The stress epidemic

Work Study

ISSN: 0043-8022

Publication date: 1 July 2000

Keywords

Citation

(2000), "The stress epidemic", Work Study, Vol. 49 No. 4. https://doi.org/10.1108/ws.2000.07949daf.001

Publisher

:

Emerald Group Publishing Limited

Copyright © 2000, MCB UP Limited


The stress epidemic

Keywords Stress, Empowerment, Absenteeism

The Health and Safety Executive report that 67 million days are lost per year due to absenteeism. Of these days, 60 per cent are thought to be stress related. This makes stress the market leader in lost production and employee suffering and legal moves to acknowledge this phenomenon are becoming more likely.

There has been a considerable amount of research into the twentieth (and now twenty-first) century disease called stress. The number of stress management courses is mushrooming while the past two decades have produced the stress (or Prozac) generation. This is, at least in part, due to the major changes in working patterns, working methods, work regimes, etc. The creation of leaner, fitter organisations with the associated loss of job security has created a culture of fear and instability. At the same time, delayered, fragmented, and virtual organisations have not been matched with appropriate communications channels and processes - employees often feel disempowered and undervalued.

Of course many organisations see the signs - but they too often see only the symptoms, the high levels of absenteeism, the lower levels of participation, etc. They then attempt to bandage the wounds - but this is simply trying to manage the problem, not cure or prevent it. There are specialist stress management companies that will assist in this sticking plaster exercise but no stress management company formula has managed to eradicate the problem.

There are inherent challenges with any legislation that forces companies to deal with the stress problem. Undoubtedly the government-enforced solution will fit a collective norm or be a generic solution, which will take little of the individual. To ensure that such a uniform solution is applicable to a particular disempowered staff member, it is necessary to work with the employee in the context of their position within the organisation.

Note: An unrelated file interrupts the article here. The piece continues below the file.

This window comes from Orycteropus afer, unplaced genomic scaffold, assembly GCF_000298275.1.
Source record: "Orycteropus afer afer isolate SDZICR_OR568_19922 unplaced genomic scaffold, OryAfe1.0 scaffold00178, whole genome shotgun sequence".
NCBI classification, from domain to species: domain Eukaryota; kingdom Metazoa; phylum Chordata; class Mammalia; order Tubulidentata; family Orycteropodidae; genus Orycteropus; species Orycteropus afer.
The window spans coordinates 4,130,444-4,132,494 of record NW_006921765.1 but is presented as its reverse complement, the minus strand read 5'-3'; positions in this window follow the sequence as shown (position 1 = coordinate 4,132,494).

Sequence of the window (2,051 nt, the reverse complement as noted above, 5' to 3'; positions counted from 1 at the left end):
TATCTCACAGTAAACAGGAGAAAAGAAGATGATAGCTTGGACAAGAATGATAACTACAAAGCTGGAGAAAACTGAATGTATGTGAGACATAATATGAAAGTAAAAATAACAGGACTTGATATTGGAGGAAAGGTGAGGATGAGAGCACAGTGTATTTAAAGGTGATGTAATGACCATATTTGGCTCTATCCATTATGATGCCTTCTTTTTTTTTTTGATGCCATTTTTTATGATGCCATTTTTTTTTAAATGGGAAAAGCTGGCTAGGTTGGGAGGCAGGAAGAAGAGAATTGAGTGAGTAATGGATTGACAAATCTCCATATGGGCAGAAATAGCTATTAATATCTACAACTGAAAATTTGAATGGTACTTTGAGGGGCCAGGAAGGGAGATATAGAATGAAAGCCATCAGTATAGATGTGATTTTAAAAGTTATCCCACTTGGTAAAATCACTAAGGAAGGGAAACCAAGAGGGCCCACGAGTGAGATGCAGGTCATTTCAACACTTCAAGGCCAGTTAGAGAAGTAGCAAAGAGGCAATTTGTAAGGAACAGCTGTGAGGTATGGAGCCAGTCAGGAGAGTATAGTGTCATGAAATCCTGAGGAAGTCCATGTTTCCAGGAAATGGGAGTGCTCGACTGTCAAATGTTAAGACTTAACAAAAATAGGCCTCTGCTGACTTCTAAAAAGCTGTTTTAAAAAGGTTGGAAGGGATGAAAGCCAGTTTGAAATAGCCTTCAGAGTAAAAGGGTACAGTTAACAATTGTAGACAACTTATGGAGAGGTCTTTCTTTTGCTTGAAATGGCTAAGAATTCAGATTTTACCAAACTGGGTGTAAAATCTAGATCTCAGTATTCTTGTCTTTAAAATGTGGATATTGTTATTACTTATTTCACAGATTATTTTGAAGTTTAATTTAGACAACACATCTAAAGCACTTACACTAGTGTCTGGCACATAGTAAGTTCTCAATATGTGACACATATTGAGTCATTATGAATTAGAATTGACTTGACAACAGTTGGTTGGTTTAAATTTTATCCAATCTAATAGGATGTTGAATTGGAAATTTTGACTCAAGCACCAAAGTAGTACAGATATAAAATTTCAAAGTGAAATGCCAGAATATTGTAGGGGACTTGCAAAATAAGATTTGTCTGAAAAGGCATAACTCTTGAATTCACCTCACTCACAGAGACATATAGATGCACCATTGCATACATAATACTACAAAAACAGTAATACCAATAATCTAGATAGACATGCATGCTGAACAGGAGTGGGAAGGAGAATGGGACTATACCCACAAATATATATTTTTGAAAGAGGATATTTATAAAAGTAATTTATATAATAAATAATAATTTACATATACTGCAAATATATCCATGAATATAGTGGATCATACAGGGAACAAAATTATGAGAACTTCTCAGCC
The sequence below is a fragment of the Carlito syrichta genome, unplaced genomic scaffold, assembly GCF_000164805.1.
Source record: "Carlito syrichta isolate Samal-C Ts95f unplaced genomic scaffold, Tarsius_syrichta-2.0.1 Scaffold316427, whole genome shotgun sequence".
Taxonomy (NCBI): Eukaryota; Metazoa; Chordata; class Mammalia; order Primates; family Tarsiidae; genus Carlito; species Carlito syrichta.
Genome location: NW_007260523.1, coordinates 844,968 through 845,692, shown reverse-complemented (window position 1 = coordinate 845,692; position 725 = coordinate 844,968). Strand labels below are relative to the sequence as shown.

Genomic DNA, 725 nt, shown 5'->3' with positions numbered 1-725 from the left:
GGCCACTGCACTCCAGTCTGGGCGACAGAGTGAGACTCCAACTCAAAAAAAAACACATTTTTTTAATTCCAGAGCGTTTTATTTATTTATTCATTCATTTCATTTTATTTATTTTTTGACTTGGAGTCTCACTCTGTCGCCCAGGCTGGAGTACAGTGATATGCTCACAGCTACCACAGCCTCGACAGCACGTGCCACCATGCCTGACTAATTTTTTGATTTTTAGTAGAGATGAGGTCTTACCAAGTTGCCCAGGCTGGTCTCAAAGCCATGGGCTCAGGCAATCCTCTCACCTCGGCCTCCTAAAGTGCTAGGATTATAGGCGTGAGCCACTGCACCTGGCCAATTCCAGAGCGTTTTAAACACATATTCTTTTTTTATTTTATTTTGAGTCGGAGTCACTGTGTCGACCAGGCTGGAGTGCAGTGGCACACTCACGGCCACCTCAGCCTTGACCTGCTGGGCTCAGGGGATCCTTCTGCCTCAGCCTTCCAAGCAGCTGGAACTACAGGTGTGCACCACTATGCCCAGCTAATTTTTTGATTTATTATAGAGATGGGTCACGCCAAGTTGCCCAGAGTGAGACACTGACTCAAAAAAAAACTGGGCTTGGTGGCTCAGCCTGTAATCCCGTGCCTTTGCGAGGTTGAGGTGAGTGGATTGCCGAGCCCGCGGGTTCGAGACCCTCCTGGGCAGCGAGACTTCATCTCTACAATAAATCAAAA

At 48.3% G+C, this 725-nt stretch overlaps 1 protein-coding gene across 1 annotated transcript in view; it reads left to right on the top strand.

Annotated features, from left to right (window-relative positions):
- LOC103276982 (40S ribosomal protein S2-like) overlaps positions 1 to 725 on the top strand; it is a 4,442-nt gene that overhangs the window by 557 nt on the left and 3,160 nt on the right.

Mindwork Ltd, an Aberdeenshire-based company that specialises in empowerment training to give power back to organisations and re-energise them, claims to have developed a solution to the global stress epidemic.

A typical approach to dealing with stress is to attempt to identify what is work-related stress or home-based stress. However, Mindwork's Empowerment Director Irene Speirs-Caskie says: "In reality it doesn't matter where the stress originates because our work and private lives both interact with each other - they do not exist in isolation. The important point is to attack the sources of stress by using good research diagnostics to discover the underlying causes and address them."

Such diagnostic research often uncovers a company's disjointed vision of the future; this lack of, or imprecise and confused vision results in confused actions, distrust and a feeling of change impotence amongst individuals and groups. This, in turn, leads to a widening of the understanding gap between employers and employees. Not surprisingly the longer an employee is dissatisfied, the lower productivity, service, quality and even a company's reputation falls.

The "M-Power Approach" developed by Mindwork utilises a system which looks at the bigger picture and the long-term cohesiveness of the workforce. It recognises that there is no easy answer to heal a dysfunctional workforce and that by sending people on quick fix courses can be futile: it cannot heal the root cause of the organisation's discord.

M-Power brings awareness to the individual (employer or employee) within the teams, and helps to build a culture of mutual benefit to the company and its staff by looking at the experience of being human. With this approach decision making comes from the heart as well as the head, making the demands of the ego on the process of communication redundant. M-Power training programs are dedicated to the advancement of potential through self-awareness, allowing growth to occur by recognising weaknesses and learning from them as well as capitalising on individual talents that may have been overlooked.

In an age when information technology and sophisticated manufacturing processes are becoming predominate, there is a growing need for people who can think for themselves, learn new skills quickly, initiate action and adapt to any changing environment and circumstances - empowered employees. Mindwork's customised training and coaching programs aim to create such individuals - helping them achieve their peak performance and helping the organisation achieve its optimum results.

There is a great interest in the M-Power empowerment programs in the USA and Europe and especially among companies that have been through the painful process of massive change and cutbacks in manpower. Empowerment training can benefit staff and management who have had to adjust attitude and direction due to these changes.

Speirs-Caskie added: "Stress does not have to be the consequence of change. Empowerment training helps you access your own talents and skills to the benefit of yourself and the company. Team work and internal/external relationships take on a higher quality."

The approach is claimed to produce cohesive teams working towards the long-term security of the company. Low stress results in a satisfied, flexible workforce and long-term financial benefits arise from the associated reduction in absenteeism.

See www.mindwork.co.uk.